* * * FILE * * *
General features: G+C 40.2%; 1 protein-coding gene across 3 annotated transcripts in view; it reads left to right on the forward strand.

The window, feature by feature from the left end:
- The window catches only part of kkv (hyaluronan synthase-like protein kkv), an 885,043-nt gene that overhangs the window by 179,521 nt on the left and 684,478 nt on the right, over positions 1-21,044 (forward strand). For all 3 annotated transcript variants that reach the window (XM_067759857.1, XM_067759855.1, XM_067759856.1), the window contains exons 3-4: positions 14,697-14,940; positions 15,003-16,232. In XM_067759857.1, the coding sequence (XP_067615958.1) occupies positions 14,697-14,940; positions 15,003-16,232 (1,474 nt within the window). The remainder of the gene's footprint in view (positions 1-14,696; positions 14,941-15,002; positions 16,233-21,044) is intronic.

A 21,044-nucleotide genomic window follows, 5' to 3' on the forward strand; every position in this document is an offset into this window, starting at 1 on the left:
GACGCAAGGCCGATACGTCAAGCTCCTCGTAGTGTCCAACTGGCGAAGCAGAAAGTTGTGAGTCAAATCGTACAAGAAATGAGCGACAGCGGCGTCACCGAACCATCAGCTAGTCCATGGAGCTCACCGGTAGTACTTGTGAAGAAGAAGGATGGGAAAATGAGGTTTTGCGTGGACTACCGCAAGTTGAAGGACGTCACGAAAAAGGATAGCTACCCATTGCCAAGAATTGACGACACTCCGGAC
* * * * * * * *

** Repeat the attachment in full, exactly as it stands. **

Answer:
General features: G+C 40.2%; 1 protein-coding gene across 3 annotated transcripts in view; it reads left to right on the forward strand.

The window, feature by feature from the left end:
- The window catches only part of kkv (hyaluronan synthase-like protein kkv), an 885,043-nt gene that overhangs the window by 179,521 nt on the left and 684,478 nt on the right, over positions 1-21,044 (forward strand). For all 3 annotated transcript variants that reach the window (XM_067759857.1, XM_067759855.1, XM_067759856.1), the window contains exons 3-4: positions 14,697-14,940; positions 15,003-16,232. In XM_067759857.1, the coding sequence (XP_067615958.1) occupies positions 14,697-14,940; positions 15,003-16,232 (1,474 nt within the window). The remainder of the gene's footprint in view (positions 1-14,696; positions 14,941-15,002; positions 16,233-21,044) is intronic.

A 21,044-nucleotide genomic window follows, 5' to 3' on the forward strand; every position in this document is an offset into this window, starting at 1 on the left:
GACGCAAGGCCGATACGTCAAGCTCCTCGTAGTGTCCAACTGGCGAAGCAGAAAGTTGTGAGTCAAATCGTACAAGAAATGAGCGACAGCGGCGTCACCGAACCATCAGCTAGTCCATGGAGCTCACCGGTAGTACTTGTGAAGAAGAAGGATGGGAAAATGAGGTTTTGCGTGGACTACCGCAAGTTGAAGGACGTCACGAAAAAGGATAGCTACCCATTGCCAAGAATTGACGACACTCCGGAC